# How to determine one's position in space?

On Earth you can find your position through GPS, with clever use of satellites, timestamps and maths. Now imagine you're on a spaceship, there no satellite and nothing is going to give you the time. Yet, you need to find where you are relative to galactic center (which is the zero of my coordinate system). How would you accomplish that?

Here are a few restrictions:

You cannot rely on a navigational computer tracking your position. Effectively, when you go through FTL, you sort of know where you end up give or take a few billion kilometers. That's obviously not precise enough.

You cannot rely on extrapolating position based on nearby known celestial bodies because there most likely won't be one, and you'd still have to figure where you are relative to it.

So far, I thought of using a set of known stars as reference points and sort of triangulate position based on them. But that would require two things:

A) That you can gauge the distance to a faraway star accurately; I guess not a problem after all;

B) That you can find a way to identify a star in a unique way, i.e. no two stars in the galaxy would have the same property/set of properties and ever be mistaken. These properties would also have to be sense-able from anywhere in the galaxy by your ship.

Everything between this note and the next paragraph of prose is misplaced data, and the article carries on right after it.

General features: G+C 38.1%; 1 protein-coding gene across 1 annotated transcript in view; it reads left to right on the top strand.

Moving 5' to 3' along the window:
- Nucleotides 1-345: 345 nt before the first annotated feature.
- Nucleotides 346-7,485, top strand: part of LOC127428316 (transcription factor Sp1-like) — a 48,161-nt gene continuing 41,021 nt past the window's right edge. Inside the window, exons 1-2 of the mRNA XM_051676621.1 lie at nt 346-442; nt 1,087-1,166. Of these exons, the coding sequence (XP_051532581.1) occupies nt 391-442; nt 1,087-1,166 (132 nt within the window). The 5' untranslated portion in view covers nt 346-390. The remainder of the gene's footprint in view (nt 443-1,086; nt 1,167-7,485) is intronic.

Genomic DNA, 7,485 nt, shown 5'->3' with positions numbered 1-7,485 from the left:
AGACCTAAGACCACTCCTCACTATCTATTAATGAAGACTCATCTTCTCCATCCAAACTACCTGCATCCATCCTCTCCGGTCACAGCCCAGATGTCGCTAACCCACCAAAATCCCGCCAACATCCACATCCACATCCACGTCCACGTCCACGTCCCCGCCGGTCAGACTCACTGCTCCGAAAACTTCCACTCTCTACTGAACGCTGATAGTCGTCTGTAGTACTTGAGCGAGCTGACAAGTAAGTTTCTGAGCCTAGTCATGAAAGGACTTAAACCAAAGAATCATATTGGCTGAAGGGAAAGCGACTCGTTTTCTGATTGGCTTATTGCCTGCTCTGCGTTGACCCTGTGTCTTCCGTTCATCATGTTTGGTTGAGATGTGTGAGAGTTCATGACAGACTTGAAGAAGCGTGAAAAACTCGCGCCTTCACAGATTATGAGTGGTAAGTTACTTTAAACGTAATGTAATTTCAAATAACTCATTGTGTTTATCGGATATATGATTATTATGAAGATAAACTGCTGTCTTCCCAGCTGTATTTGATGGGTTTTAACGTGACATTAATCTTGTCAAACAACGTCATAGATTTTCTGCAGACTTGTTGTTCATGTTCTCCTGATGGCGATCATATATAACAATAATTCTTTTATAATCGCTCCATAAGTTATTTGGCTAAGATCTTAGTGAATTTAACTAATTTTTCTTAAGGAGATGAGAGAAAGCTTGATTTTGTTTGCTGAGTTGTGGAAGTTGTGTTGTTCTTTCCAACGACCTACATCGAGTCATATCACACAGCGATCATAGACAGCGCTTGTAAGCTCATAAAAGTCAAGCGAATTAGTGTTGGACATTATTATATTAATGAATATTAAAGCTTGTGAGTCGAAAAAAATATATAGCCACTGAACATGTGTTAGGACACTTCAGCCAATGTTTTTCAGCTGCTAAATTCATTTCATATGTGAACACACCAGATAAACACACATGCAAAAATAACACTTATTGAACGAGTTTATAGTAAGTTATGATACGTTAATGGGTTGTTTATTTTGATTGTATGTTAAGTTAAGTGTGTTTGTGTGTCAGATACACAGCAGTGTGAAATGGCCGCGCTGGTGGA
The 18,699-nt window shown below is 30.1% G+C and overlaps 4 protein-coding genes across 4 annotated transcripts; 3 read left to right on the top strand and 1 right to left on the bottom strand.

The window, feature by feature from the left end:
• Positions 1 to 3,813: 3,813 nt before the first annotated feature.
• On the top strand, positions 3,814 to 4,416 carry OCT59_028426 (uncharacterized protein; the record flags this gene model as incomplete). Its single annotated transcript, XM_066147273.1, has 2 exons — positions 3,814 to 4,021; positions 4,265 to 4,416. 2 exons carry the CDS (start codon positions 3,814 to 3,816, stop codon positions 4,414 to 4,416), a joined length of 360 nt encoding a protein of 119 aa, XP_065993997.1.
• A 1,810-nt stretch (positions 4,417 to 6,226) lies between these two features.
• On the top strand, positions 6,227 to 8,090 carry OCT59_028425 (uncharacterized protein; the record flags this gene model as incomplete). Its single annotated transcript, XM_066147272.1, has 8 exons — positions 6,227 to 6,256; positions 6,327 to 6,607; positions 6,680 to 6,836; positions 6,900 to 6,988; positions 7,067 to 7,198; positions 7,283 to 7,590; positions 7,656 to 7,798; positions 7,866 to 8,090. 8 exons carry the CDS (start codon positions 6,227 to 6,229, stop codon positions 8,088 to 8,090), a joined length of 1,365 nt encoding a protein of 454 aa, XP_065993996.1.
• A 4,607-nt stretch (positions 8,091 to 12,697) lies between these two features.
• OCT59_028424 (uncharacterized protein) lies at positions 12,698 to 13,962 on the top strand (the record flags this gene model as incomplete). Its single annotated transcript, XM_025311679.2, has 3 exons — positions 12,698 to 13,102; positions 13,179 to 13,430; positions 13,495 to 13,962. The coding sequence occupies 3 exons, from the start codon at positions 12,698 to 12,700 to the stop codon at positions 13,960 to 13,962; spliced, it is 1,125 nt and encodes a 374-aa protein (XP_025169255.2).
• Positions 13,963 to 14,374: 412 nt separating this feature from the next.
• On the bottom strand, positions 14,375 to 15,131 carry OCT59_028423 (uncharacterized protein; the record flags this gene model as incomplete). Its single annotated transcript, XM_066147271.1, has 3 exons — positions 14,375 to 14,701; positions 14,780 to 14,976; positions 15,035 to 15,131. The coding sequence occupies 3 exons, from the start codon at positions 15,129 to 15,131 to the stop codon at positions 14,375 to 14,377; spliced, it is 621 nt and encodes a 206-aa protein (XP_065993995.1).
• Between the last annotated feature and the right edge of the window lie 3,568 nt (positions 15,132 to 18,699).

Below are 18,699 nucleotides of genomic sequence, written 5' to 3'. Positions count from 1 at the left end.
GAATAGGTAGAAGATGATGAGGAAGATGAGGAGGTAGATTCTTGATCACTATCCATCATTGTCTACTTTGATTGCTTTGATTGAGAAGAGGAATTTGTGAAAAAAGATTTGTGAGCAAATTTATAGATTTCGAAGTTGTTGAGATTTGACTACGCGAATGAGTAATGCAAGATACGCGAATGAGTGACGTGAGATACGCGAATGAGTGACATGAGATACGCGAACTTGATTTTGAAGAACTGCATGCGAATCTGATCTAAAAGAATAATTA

So I don't really see how this is a viable solution, but that may be lack of knowledge on my part.

TL;DR: How could you calculate your position in the galaxy with only on your own spaceship's ability to see things and do math?

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Apart from triangulation, which has been covered: in empty space i assume you will move in straight lines most of the time. Provided you know your ship's velocity, you should be able to calculate your position based on the start point and the direction you were going. Also, the most relevant information is the relative position to your target destination. – Burki Mar 21 at 9:03
@Burki Actually, in space, you almost never move in straight lines. There is always gravity acting on your spacecraft, and that force will cause your spacecraft to assume a curved (even if only barely so, in interstellar space) trajectory. That said, it is true that in a world accurately described by Newtonian and relativity mechanics it's fairly easy to calculate where you are based on where you were, how fast you've been going and for how long, but that's not the properties of the drive system the OP posits, so that wouldn't work in this case. – Michael Kjörling Mar 21 at 10:22
@MichaelKjörling while i am unable to do the math, i have a feeling that gravitational effects in interstellar travel should be quite small. It would be interesting to learn how big the deviation from a straight line actually is in "normal" travel legs. – Burki Mar 21 at 10:41
@Burki Well, look no farther than to the Milky Way for a real-world example. – Michael Kjörling Mar 21 at 10:54
@Burki If we knew more about the FTL drive in the OP's universe, it might be possible to actually come up with an answer to that part as well. As it stands, I think at best we'd have to settle for INSUFFICIENT DATA FOR MEANINGFUL ANSWER. – Michael Kjörling Mar 21 at 11:52